Recipe for Building a Cob House

Recipe for Building a Cob House

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Over the past nine months we have been following Brian or Ziggy as his friends call him build his cob house. You can check out the last two posts on the build here and here.

Ziggy emailed me Friday night to tell me he has completed his home and moved in and has set up a page with a recipe for building a cob house on his blog. Here it is in a nut shell:

With $3000 for supplies and nine months of full time labor, Ziggy was able to build GOBCOBATRON, a small cob house with interior dimensions of roughly 15’x13′, and a footprint of (again, roughly) 20’x18′. Practically all of the labor was completed by hand (and foot!), including making and applying all of the cob.

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Here’s what Ziggy actually bought, and what he paid for in building supplies:

  • sand (just over 30 tons total) – $507
  • gravel (about 13 tons total) – $177
  • straw (16 bales) – $36 (most straw I used was free)
  • black walnut scrap lumber – $100
  • misc. lumber – $20
  • windows – $220 (two casement, one double hung window)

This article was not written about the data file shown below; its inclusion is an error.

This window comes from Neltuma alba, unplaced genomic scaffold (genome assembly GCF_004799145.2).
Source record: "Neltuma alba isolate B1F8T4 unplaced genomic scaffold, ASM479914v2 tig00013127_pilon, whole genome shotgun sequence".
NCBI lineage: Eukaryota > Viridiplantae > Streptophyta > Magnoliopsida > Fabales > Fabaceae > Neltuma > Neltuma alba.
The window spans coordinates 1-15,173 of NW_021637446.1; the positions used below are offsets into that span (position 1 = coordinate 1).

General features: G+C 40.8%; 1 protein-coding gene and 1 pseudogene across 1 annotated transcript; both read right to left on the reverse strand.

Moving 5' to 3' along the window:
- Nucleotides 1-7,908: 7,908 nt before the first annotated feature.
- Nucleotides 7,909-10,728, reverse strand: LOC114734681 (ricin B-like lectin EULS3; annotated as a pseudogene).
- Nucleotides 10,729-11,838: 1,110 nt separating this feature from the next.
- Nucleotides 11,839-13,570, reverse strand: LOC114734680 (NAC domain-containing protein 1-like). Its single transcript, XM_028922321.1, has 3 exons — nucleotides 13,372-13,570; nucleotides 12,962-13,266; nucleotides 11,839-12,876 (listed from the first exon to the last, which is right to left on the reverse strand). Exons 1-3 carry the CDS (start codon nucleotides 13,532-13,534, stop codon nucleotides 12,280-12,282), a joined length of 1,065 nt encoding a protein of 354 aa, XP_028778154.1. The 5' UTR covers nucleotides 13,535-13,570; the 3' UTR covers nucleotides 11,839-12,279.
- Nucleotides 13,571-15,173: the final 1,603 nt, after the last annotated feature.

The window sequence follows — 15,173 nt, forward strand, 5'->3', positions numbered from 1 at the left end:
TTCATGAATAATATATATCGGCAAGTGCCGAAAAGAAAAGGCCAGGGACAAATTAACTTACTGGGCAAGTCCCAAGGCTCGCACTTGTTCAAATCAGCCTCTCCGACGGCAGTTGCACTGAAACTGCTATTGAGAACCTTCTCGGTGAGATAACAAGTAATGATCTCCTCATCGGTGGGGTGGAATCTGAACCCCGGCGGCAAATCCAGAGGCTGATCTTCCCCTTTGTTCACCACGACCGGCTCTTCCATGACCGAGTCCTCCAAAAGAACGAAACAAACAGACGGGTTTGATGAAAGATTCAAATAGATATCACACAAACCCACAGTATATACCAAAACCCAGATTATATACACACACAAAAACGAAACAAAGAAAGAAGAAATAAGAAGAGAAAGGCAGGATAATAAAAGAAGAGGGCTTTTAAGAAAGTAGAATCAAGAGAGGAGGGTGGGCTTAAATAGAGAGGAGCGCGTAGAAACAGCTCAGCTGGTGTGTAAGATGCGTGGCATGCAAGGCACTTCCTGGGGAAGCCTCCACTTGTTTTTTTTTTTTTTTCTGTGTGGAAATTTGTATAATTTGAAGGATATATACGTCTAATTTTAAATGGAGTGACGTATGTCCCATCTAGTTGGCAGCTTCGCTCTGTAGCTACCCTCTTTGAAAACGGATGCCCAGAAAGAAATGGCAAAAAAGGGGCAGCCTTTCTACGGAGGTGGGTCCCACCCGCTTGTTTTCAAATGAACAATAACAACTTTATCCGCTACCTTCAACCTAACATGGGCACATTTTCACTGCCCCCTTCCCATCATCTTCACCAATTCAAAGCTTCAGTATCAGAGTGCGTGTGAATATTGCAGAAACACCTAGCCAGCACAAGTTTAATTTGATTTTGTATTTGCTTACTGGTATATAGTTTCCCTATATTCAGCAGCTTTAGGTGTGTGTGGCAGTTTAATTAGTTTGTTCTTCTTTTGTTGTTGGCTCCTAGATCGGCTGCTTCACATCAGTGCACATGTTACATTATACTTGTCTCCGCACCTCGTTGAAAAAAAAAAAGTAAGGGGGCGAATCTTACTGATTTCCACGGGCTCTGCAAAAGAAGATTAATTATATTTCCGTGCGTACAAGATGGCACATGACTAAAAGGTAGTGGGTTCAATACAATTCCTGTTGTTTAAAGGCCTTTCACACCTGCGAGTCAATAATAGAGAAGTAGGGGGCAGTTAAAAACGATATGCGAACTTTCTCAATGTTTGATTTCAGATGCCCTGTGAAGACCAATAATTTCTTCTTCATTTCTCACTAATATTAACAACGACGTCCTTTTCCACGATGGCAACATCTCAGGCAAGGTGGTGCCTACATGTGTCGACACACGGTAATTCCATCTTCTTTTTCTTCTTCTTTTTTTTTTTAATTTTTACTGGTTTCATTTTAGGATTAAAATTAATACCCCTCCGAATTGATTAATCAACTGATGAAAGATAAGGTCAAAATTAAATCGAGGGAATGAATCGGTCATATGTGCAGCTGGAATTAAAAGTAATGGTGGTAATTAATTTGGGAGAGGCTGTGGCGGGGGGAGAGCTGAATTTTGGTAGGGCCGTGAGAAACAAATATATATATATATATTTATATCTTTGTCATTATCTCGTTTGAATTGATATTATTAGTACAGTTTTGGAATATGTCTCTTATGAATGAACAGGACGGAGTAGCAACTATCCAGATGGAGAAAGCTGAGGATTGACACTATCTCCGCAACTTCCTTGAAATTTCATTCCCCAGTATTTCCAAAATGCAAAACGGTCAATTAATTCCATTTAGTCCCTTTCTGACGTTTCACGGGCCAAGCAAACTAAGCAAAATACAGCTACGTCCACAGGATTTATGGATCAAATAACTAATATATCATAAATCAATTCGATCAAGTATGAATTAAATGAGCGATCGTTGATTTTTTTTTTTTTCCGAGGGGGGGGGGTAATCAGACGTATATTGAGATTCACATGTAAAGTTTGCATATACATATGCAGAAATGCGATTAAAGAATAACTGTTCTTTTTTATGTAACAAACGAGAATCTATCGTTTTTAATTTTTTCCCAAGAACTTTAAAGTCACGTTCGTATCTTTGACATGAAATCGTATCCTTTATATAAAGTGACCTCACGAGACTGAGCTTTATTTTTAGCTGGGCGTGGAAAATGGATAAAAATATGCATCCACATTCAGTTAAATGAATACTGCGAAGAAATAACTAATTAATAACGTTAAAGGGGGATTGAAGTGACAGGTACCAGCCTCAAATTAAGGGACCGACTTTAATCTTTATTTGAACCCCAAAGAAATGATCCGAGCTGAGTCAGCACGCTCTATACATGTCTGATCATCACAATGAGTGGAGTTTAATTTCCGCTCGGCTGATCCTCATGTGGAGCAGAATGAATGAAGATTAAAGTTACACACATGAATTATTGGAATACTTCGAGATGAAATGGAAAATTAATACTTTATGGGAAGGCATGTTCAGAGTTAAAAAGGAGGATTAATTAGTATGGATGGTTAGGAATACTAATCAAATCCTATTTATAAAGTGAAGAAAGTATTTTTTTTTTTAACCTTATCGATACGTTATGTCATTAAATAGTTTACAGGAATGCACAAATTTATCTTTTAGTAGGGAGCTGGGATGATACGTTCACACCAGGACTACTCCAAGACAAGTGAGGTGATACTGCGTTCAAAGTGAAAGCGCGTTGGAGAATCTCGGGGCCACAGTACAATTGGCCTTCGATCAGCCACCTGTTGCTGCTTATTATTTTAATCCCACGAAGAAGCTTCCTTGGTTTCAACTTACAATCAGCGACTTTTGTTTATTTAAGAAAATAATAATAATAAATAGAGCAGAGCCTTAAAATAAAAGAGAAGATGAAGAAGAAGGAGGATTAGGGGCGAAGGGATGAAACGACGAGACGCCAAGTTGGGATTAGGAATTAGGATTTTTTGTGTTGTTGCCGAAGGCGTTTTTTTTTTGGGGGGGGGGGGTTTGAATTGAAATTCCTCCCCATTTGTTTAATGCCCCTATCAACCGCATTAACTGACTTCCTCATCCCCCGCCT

• electrical – $28
  • galvanized wire – $30
  • nails – $100 (I couldn’t believe how expensive nails are)
  • raw linseed oil (for floor) – $72
  • EPDM pond liner $622
  • polycarbonate for skylight $400

and for the rocket stove:

  • firebricks – $70
  • flue pipe – $228

It’s true… you can build your own cob house with little money, but with lots of time and enthusiasm. There’s nothing quite like the experience of building your own home with little more than your hands.

Visit Ziggy’s blog for the complete story.

Thanks Ziggy for sharing your journey with us in building your cob house.

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by Kent Griswold (Tiny House Blog)

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12 COMMENTS

  1. Awesome house and link! I am constantly amazed at what people can do with their own two hands. I would love to build a cottage like this in the Rockies (perhaps with a different roof design). What a perfect getaway, or even a year off.

  2. My favorite detail here is what seems to be the two mini-shelves built along the cross-section of the wall, inside the triangular window.

    Anybody know if there’s a specific purpose there, or if it’s solely an embellishment? A mailbox, maybe?

  3. The link to see the story has a malware/virus report in it and is considered an “attach page”. There is malicious activity on the link. Please go to Google Webmaster Tools. More information about the review process is available in Google’s Webmaster Help Center.

    Please get this fixed, we want to see the linked story! 🙂

  4. […] Many back-to-the-landers (or people who are working towards having a relationship with the land and their food) are using this structural material to build homes on their property. As you can imagine this building technique is useful as it is super easy to create and inexpensive. The “Tiny House Blog” has a great article on creating a small cob house. (www.tinyhouseblog.com/earthcob/recipe-for-building-a-cob-house ) […]

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